When it comes to picking sides in the Russian-Ukrainian conflict, Serbian high school students usually side with Russia, history teachers have said for Danas daily.
The teachers added that the war in Ukraine has been discussed heavily among students in the first days after Russia’s attack on Ukraine.
Aleksandar Markov, a history professor at a Belgrade high school, told Danas that students in almost every class asked him what side he was on: “I try to explain to students that this is not a game so you can pick a side, but that people are suffering and that they should view the conflict from that perspective. I explain to them that attacking another country is an act of aggression and cannot be justified for any reason, so you cannot condone Russia’s actions. I also talk to them about the United Nations Charter, an organization that was created with the idea of preserving world peace,” Markov explains.
He adds that high school students are disappointed when he assesses Russia’s attack as a form of aggression. “So, I try to explain to them that if we don’t see the Russian attack as an act of aggression then we cannot claim that what happened to Serbia (in 1999) was also aggression. It is important is to explain to children that war is not a means of solving problems and that common sense must prevail,” Markov says.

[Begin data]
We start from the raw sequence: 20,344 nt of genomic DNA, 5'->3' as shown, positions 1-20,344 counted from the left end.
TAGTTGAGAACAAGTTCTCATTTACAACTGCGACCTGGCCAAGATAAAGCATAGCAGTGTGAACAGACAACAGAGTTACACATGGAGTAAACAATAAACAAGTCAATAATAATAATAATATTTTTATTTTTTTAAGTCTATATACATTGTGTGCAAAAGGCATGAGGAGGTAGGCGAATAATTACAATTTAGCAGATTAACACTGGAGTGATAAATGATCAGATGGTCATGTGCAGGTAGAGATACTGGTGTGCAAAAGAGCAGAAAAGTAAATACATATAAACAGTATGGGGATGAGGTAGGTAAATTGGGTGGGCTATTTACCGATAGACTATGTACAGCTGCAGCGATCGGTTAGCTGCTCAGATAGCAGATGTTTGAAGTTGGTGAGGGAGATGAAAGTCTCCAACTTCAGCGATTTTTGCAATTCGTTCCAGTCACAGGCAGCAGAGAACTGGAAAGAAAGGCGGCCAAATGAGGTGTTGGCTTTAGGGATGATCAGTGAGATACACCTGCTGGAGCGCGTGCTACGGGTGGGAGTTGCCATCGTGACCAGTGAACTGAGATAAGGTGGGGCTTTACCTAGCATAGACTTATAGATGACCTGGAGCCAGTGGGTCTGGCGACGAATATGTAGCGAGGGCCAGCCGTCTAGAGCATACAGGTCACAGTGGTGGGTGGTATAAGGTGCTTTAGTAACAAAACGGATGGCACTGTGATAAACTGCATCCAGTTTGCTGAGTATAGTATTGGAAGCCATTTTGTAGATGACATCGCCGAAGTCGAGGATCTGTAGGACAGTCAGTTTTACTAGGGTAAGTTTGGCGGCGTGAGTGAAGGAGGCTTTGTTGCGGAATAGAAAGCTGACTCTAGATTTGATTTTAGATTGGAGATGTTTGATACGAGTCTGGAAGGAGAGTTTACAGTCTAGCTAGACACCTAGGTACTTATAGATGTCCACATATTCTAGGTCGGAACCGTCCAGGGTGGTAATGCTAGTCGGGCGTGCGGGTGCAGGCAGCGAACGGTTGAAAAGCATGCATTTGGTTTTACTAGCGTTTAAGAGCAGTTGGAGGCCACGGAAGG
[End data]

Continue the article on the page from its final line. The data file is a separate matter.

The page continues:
History professor Petar Panic also confirms that students are mostly on the side of Russia. According to him, their view of historical events was formed in elementary school, and history teachers, as well as parents, have played a key role in this.
He says that he was the only one in his school who pushed for having “geopolitics” as a subject in the curriculum, but that his colleagues believe that children should be directed towards applied sciences or some other subject.
Milan Jevtic, a history professor from Kragujevac, says students mostly express opinions they hear in the media or at home.
“The first thing I try to point out to kids is the condemnation of war as such, and then that every conflict requires two actors and that the blame cannot be on one side. I’ve noticed that the kids are superficial. This was an interesting topic for them in the early days of the conflict, but as time passes, their attention has been shifting to other things,” Professor Jevtic says.
This post is also available in: Italiano